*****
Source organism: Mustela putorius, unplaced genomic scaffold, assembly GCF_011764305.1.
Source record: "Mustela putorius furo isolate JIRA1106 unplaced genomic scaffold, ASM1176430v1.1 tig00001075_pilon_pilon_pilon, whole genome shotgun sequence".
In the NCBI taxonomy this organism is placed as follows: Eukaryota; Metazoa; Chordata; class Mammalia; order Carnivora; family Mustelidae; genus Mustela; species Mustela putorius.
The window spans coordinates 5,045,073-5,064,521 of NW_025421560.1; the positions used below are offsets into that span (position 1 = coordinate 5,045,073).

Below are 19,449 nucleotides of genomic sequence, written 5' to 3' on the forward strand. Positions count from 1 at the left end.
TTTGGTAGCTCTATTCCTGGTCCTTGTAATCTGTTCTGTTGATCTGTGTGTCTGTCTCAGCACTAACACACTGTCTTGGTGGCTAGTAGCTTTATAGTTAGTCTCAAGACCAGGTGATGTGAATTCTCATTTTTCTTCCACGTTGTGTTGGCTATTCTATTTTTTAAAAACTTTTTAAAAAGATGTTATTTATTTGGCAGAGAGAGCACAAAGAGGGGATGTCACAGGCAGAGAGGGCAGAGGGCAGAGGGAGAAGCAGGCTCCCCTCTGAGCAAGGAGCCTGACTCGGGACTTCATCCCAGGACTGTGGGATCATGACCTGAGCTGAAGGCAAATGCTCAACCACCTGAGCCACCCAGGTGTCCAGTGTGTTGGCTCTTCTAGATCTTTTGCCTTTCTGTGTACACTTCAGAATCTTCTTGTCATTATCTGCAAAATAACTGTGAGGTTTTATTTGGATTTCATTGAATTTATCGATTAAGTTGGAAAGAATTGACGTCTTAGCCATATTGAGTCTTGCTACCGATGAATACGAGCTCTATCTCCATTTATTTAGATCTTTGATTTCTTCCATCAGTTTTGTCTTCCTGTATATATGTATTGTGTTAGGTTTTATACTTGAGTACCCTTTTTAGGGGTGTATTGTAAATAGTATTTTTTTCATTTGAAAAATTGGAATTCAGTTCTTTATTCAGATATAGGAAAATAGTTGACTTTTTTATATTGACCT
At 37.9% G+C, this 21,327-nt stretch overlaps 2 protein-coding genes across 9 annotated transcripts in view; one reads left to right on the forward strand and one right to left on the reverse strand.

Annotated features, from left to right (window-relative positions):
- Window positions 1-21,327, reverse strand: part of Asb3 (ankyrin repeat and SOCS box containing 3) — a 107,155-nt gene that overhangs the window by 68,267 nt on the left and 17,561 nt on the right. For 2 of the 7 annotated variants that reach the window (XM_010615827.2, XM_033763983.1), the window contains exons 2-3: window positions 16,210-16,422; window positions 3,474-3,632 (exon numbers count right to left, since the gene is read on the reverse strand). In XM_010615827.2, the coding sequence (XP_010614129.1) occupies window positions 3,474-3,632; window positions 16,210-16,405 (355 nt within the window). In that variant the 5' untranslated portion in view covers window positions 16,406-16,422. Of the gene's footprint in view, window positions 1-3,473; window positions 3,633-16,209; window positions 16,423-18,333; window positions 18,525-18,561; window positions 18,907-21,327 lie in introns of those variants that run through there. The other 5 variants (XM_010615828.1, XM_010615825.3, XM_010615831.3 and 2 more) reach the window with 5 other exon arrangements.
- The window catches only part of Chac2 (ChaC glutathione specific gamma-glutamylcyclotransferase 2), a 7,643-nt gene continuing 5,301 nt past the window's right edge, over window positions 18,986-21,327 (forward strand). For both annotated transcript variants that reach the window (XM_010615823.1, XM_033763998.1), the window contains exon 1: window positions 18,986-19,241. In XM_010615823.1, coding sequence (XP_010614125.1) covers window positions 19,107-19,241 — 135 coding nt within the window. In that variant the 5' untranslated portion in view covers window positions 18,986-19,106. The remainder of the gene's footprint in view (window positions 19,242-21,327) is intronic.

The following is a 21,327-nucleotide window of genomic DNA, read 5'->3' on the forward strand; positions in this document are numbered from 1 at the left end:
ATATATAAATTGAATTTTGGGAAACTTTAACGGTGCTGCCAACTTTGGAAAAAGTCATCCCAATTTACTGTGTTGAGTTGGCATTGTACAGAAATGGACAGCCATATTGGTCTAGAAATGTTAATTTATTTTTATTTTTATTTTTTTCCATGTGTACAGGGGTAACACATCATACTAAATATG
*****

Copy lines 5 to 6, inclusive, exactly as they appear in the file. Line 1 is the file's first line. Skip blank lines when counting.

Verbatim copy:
Below are 19,449 nucleotides of genomic sequence, written 5' to 3' on the forward strand. Positions count from 1 at the left end.
TTTGGTAGCTCTATTCCTGGTCCTTGTAATCTGTTCTGTTGATCTGTGTGTCTGTCTCAGCACTAACACACTGTCTTGGTGGCTAGTAGCTTTATAGTTAGTCTCAAGACCAGGTGATGTGAATTCTCATTTTTCTTCCACGTTGTGTTGGCTATTCTATTTTTTAAAAACTTTTTAAAAAGATGTTATTTATTTGGCAGAGAGAGCACAAAGAGGGGATGTCACAGGCAGAGAGGGCAGAGGGCAGAGGGAGAAGCAGGCTCCCCTCTGAGCAAGGAGCCTGACTCGGGACTTCATCCCAGGACTGTGGGATCATGACCTGAGCTGAAGGCAAATGCTCAACCACCTGAGCCACCCAGGTGTCCAGTGTGTTGGCTCTTCTAGATCTTTTGCCTTTCTGTGTACACTTCAGAATCTTCTTGTCATTATCTGCAAAATAACTGTGAGGTTTTATTTGGATTTCATTGAATTTATCGATTAAGTTGGAAAGAATTGACGTCTTAGCCATATTGAGTCTTGCTACCGATGAATACGAGCTCTATCTCCATTTATTTAGATCTTTGATTTCTTCCATCAGTTTTGTCTTCCTGTATATATGTATTGTGTTAGGTTTTATACTTGAGTACCCTTTTTAGGGGTGTATTGTAAATAGTATTTTTTTCATTTGAAAAATTGGAATTCAGTTCTTTATTCAGATATAGGAAAATAGTTGACTTTTTTATATTGACCT